Bilingual literacy practices within the power hegemony of English-only classrooms are increasingly being challenged in this century. However, a dearth of research remains on Indonesian children navigating their language and literacy learning in transnational contexts. This article examines evidence of an Indonesian – U.S. transnational third-grader honing her literacy skills in the new social and schooling system. Using a case method with interviews and observations, the focal participant’s reading and writing abilities were documented. Findings show that the focal participant had demonstrated emergent awareness and knowledge of the English language as she engaged in print-based activities and conversations about prints. Through translanguaging, the focal participant was able to tap into a variety of linguistic and communicative resources to make sense of texts. Implications from this study highlight meaningful learning experiences for transnational students’ literacy development and how literacy learning in such contexts can be reconceptualized.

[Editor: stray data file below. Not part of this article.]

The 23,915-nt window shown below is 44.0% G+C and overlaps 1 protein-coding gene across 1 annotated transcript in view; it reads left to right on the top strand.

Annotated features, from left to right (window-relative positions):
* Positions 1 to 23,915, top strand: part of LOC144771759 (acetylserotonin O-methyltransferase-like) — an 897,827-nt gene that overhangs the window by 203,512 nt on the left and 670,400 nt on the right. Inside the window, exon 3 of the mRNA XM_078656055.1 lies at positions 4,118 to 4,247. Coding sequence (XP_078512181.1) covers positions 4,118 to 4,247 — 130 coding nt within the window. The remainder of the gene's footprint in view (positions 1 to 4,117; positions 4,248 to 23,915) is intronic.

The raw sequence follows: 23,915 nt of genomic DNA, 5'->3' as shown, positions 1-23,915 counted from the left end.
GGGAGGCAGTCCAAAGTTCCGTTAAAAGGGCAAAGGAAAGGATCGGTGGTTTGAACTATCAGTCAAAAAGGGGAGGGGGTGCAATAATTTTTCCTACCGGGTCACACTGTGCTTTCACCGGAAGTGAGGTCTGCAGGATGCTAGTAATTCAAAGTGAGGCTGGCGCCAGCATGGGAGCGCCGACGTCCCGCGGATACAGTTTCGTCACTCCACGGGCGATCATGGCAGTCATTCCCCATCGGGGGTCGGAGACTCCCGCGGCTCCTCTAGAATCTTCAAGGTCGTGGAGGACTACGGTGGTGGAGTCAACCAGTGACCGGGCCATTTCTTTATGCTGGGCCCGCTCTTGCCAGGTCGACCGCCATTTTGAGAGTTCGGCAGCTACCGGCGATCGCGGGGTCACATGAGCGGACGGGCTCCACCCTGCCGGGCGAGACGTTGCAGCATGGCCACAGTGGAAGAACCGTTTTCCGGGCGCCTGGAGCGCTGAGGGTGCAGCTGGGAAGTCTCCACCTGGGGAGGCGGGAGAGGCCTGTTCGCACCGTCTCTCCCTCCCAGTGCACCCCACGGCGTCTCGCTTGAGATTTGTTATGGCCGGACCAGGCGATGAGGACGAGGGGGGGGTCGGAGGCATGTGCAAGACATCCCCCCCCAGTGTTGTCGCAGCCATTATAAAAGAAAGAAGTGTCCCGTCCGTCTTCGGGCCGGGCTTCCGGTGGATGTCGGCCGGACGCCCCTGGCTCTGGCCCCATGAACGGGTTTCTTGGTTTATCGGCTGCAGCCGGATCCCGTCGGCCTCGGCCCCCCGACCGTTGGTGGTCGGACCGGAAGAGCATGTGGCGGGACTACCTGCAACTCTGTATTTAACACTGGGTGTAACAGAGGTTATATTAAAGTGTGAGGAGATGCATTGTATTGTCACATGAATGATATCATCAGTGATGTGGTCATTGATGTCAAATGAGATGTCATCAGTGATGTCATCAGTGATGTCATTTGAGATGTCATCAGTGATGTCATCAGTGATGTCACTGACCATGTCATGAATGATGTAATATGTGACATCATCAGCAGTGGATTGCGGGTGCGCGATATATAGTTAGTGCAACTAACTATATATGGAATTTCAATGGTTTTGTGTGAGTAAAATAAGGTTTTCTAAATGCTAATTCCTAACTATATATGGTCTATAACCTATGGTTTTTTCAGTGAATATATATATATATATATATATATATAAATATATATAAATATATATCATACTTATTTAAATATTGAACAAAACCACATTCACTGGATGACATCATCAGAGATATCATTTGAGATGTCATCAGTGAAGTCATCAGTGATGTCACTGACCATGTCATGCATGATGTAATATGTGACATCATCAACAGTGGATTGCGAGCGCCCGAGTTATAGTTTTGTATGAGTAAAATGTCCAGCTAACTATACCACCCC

The full article can be read here: